Video marketing is most effective when it matches the mood and context of its potential viewer. You don’t use the same email copy or calls to action at the different stages of your sales cycle, so why use the same video? You wouldn’t speak to your best mate in quite the same way as someone you’ve just met. Likewise, video content should correspond to where the viewer is in relation to your brand and your products or services.
We call this the ‘content pyramid’.
At the top is a single, emotional brand film. Generally this video has high production values and is aimed at a very wide audience.
Next is a larger layer of more detailed, but lower cost, content that is aimed at a segment of your audience.
Finally, there should be a good breadth of content that humanises the brand such as video diaries, behind the scenes or testimonials. This doesn’t have to look great, but it has to feel real. It is unlikely that your audience will watch all of this content, but they will choose the items relevant to them.
Read on for more help on maximising the effectiveness of your video content strategy at each stage of the buying cycle.
At this stage, potential customers are seeking information about how to solve a problem or meet a particular need.
Content marketing is a good approach to pique interest. It should not be too sales focused, it’s more about sharing useful, helpful or entertaining content, and is encouraging people to buy into your brand message. It very much depends on the sector you’re working in, but broadly, can you offer solutions to the problems faced by the customer? Can you inspire them to find out more about your brand?
- Devise an SEO strategy to target the audience at this stage. They will be searching for questions which describe their problem, so think about using suitable key phrases in blog content and creating videos which answer these ‘problems’ or needs. Search engines love video.
- Run a video ad campaign targeting your key phrases.
- People will also be searching for solutions online via social media too. Ensure that you are monitoring relevant keywords on social too and engaging and sharing video content.
- As a rule of thumb keep videos short and sweet at this stage.
- Videos should have CTAs which can help your customer find out more – watch another video, download a white paper etc.
- Try to encourage users to sign up to your mailing list or follow you on social channels so that you can keep in touch with them. You could incentivise this with a contest or a more information or exclusive video content.
- Create a video infographic on a relevant topic.
- Maximise the growing power of social video with native content across social channels including Vine and Instagram.
- A high level brand film will help to raise awareness in your market. Here is an example for Airbus which connects the viewer on an emotional level without being too sales-focused.
Now your customers delve deeper into how you could help and also evaluate other sites. At this stage you can provide more detailed, specific information.
- Longer videos with further details
- Explainer videos – here is one we made for Practice Web to help them launch a new product.
- Film ‘a buyer’s guide to…’ which can help you compare and contrast products on the market in an objective way.
- More detailed ‘how tos’
- Video can really help to show your products up close. Fashion sites such as Asos, use catwalk footage so customers can see the product more fully. Here’s a film we created for an engineering firm.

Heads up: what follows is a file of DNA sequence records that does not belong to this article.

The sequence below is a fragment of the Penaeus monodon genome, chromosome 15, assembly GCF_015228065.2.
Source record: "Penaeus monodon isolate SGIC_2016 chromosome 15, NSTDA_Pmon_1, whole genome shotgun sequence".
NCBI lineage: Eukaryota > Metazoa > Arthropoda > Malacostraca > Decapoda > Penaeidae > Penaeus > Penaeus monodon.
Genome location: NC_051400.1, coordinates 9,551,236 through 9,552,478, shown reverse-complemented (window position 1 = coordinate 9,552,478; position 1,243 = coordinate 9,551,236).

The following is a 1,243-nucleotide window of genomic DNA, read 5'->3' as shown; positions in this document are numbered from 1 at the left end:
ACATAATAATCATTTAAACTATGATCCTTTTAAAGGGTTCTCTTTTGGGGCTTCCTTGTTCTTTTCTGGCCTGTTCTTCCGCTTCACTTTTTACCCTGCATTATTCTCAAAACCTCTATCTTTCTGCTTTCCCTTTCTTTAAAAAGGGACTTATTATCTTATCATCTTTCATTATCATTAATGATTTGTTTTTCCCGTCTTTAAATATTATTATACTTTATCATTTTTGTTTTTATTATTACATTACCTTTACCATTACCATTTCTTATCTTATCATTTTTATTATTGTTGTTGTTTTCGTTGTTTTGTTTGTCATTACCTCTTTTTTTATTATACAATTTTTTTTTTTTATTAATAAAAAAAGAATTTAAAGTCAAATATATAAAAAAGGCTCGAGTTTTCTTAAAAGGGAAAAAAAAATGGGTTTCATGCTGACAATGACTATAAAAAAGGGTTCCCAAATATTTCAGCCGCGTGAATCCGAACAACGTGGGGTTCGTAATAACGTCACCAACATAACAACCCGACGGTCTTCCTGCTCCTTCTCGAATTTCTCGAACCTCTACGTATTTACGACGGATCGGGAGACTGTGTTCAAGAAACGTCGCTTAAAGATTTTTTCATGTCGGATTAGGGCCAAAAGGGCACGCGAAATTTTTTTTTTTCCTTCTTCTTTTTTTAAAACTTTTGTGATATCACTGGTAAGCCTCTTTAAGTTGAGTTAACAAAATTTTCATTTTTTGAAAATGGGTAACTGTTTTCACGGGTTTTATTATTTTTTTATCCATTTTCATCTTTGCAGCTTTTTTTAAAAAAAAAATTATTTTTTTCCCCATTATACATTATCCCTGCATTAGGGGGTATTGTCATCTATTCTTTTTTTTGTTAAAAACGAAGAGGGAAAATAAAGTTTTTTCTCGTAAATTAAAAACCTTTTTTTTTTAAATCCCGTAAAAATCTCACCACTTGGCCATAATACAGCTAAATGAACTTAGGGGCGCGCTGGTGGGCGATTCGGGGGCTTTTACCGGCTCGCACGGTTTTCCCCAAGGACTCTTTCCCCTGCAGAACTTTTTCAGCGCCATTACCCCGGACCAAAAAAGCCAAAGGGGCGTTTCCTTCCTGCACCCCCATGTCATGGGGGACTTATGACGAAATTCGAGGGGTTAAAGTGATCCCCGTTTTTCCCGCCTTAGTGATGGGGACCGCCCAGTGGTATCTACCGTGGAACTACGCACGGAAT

3. Intent – proof points
Now the customer is serious about buying. You need to engage the emotional and logical parts of a customer’s head; by giving them rational reasons to buy your product but also developing trust in your brand so that they feel it’s the right decision. A brand film could be brought in here to strengthen trust in your products.
Testimonials – both brand and user generated – are useful at this stage to encourage people that their decision is the right one. Ao.com, for instance, use a combination of their own reviews of products with user reviews.
This stage is all about a final reassurance, so you could offer a trial before you buy scheme like opticians, Warby Parker. Watch their brand video below:
They encourage people to compare and share, and then curate the user generated word of mouth content it produces.
Now people are ready to buy your product or service. It is important to ensure that this stage is as easy for your customers to complete as possible.
- Encourage them to share via social media
- If you find that you have a large drop-off at this stage of the purchase, test different options at checkout.
- Email people who have abandoned the shopping cart.
- Send an email with a video featuring a discount code for fans.
5. Customer loyalty begins here
When your customer has clicked the “buy” button, it’s just the beginning of your relationship. Here are some ideas for ways to retain this customer and create a loyal fan.
- Email them for feedback, and encourage that they review your product/share it via social media.
- Ask them to create a video using/reviewing your product, which could work well for certain verticals such as fashion/beauty or tech brands.
- Create a short video saying thanks for their purchase.
- Can you upsell or cross-sell? Email them a video of another product they may like.
- Offer a coupon with a discount for their next purchase.
- Produce videos featuring post-sales information or FAQs. For instance, Zappos offers a video on how to return items. This series of videos could also help reduce customer service queries, saving your team time and money.
You could also inspire your customers by sending them ideas for using/wearing the product. The example below brings us back to the beginning of the sales cycle as it could entice someone to buy the scarf…
Find out more about how to create video content that cuts through in our white paper.